It is important that we have a required field that can be used to match up users in vIDM to users within vRA so that users that vIDM allows to be authenticated can be matched to users that are granted roles and permissons within vRA (more on this later). In this example I am using the email attribute therefore I make this a required attribute and expect my users to have this attribute populated in Active Directory.
Once the attribute information is saved you can move onto to creating a directory. In my test configuration I will need to cover cross-forest trusts therefore I will be using Active Directory over Integrated Windows Authentication (IWA).
A directory is added in much the same way as within vRA 7.x, providing the same details and authentication credentials as shown below. In this example I am using the embedded connector within the external vIDM appliance however you could equally add external connectors and then select those (outside the scope of this article).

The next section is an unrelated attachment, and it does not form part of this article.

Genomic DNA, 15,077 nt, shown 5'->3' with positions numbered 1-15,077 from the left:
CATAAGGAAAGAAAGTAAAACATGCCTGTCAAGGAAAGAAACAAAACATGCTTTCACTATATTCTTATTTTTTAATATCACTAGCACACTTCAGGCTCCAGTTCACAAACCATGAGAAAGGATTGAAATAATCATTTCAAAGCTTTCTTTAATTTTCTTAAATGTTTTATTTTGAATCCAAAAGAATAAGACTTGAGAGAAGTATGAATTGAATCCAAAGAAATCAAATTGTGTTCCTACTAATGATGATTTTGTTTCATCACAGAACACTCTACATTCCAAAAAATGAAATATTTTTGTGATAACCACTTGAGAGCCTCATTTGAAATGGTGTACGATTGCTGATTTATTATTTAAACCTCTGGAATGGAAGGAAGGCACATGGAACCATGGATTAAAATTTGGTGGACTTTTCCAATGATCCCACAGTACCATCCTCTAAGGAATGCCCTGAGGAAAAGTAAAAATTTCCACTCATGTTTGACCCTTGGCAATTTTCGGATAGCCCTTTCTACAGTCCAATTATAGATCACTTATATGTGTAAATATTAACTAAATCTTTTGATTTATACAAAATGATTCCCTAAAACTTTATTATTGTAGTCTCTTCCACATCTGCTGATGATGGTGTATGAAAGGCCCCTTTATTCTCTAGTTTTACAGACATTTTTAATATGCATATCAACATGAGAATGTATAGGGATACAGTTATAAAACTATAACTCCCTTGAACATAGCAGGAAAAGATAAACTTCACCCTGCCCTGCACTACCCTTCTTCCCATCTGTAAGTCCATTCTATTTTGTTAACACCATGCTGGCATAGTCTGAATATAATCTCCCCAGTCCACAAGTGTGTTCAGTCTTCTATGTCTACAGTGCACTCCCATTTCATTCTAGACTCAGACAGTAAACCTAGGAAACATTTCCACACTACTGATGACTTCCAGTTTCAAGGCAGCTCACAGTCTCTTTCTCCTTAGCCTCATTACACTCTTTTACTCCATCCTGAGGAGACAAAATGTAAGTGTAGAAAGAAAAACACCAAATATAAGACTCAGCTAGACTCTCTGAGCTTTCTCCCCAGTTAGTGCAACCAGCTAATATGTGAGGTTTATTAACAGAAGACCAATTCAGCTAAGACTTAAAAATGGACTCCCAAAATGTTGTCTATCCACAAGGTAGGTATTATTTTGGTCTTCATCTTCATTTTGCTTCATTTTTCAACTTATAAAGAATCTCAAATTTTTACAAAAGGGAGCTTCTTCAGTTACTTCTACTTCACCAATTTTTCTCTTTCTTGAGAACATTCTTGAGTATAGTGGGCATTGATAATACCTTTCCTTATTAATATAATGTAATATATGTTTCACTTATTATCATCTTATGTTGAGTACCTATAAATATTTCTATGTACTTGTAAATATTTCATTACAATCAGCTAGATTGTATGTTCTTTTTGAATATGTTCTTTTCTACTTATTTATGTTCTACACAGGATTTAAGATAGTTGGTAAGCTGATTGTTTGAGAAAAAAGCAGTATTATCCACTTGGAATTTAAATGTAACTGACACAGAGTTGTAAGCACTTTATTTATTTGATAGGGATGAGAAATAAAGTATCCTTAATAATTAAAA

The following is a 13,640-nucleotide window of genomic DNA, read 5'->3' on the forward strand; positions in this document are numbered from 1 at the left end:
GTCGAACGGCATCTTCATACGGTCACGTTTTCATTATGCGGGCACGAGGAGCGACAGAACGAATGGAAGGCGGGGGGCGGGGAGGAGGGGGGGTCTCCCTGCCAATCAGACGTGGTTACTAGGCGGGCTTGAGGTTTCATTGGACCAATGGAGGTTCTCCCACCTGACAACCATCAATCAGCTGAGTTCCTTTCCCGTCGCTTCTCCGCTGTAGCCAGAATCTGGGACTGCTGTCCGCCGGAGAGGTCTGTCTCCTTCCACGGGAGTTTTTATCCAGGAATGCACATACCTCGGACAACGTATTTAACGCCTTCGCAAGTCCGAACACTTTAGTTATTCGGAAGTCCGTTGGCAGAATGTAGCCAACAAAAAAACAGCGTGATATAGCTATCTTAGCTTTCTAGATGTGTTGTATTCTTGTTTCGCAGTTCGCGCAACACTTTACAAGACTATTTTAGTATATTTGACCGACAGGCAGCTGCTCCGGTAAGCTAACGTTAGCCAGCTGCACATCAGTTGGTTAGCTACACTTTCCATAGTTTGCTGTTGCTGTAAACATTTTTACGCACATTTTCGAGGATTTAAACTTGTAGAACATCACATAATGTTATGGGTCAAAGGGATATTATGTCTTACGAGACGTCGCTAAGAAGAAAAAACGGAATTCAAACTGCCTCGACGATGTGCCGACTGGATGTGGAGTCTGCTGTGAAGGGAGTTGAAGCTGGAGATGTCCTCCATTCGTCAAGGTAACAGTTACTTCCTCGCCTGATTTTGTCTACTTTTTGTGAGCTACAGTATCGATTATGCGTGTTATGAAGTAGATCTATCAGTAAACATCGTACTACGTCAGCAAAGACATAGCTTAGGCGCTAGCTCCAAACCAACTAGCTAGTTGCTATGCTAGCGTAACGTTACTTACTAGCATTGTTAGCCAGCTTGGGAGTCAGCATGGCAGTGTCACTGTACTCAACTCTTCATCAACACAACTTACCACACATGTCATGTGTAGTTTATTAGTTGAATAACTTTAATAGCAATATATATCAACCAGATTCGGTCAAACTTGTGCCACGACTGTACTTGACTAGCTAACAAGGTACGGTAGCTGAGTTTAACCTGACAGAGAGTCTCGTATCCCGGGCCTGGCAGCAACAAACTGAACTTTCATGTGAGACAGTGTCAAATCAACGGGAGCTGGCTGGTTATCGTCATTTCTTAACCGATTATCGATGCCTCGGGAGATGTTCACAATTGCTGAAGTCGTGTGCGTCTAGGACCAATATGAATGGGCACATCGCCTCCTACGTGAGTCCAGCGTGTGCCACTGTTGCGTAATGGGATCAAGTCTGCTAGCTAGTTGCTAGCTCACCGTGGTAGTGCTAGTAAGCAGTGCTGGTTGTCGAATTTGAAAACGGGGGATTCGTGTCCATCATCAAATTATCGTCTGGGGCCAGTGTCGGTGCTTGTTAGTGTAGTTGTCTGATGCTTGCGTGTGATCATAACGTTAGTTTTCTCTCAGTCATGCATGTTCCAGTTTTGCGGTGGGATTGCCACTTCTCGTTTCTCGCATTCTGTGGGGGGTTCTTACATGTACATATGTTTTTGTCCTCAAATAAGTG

Domains, mapped attributes, groups, users and safeguards are all configured as per embedded vIDM in vRA 7.x (a few of the screens are shown below for reference).
Once the directory has been added it should sync without any errors. In this example I have added a single domain local group which contains a global group from a trusted domain (which then contains 2 users).
The IDP (Identity Provider) integration from vRA to external vIDM uses SAML therefore we need to locate the SAML metadata that describes the external vIDM IDP. This is located within the catalog settings for web apps in the external vIDM GUI.
Note that the location of the SAML metadata has changed from version to version of vIDM however in version 3.3 it is located as shown in the screenshot below.
Hitting the IDP Metadata link will open a new web browser tab containg the metadata in XML.